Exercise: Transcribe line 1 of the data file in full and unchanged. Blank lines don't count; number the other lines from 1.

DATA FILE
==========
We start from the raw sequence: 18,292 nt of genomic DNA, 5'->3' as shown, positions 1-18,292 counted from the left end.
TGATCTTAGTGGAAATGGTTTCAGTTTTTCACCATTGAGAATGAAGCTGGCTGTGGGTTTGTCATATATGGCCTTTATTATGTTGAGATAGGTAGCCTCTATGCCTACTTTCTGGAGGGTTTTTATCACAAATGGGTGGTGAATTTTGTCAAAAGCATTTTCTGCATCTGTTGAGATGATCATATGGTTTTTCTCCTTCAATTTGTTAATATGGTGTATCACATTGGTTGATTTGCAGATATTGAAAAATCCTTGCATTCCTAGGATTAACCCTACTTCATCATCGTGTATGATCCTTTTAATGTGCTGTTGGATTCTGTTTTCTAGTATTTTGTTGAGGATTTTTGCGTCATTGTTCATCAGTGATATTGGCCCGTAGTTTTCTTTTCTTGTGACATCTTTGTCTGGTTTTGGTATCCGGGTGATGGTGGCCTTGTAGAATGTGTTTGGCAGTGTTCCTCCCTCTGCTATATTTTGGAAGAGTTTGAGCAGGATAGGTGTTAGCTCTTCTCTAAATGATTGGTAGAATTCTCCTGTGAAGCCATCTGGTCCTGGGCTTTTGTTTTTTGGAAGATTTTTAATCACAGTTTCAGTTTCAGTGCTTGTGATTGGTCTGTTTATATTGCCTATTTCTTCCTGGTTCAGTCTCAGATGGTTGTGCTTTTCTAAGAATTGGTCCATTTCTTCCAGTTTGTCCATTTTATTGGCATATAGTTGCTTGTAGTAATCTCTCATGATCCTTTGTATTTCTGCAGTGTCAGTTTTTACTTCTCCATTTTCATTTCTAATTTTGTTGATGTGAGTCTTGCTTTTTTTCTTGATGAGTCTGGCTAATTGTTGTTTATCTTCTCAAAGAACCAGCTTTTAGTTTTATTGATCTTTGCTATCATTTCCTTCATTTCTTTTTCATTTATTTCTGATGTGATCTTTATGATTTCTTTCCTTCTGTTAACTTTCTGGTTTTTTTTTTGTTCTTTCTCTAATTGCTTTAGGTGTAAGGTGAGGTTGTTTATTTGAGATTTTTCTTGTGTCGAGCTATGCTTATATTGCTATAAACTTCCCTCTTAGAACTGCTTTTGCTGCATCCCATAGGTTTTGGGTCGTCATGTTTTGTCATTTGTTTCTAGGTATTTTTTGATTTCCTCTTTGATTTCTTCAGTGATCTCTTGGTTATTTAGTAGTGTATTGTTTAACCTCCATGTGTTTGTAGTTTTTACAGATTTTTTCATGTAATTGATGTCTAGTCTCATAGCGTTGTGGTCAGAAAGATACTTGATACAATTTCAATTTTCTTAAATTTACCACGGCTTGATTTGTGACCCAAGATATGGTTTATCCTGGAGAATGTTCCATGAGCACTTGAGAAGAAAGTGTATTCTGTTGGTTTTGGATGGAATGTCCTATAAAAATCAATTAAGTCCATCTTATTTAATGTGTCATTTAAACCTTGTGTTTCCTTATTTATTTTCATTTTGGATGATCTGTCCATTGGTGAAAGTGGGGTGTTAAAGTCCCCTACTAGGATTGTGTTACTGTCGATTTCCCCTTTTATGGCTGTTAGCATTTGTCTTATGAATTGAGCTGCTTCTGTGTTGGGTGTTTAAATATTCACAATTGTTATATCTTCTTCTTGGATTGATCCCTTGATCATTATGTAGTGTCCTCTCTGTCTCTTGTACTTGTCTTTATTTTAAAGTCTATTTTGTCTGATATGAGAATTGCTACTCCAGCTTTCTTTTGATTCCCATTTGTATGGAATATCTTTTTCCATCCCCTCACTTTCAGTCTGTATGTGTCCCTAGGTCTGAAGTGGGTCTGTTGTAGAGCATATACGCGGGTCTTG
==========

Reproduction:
We start from the raw sequence: 18,292 nt of genomic DNA, 5'->3' as shown, positions 1-18,292 counted from the left end.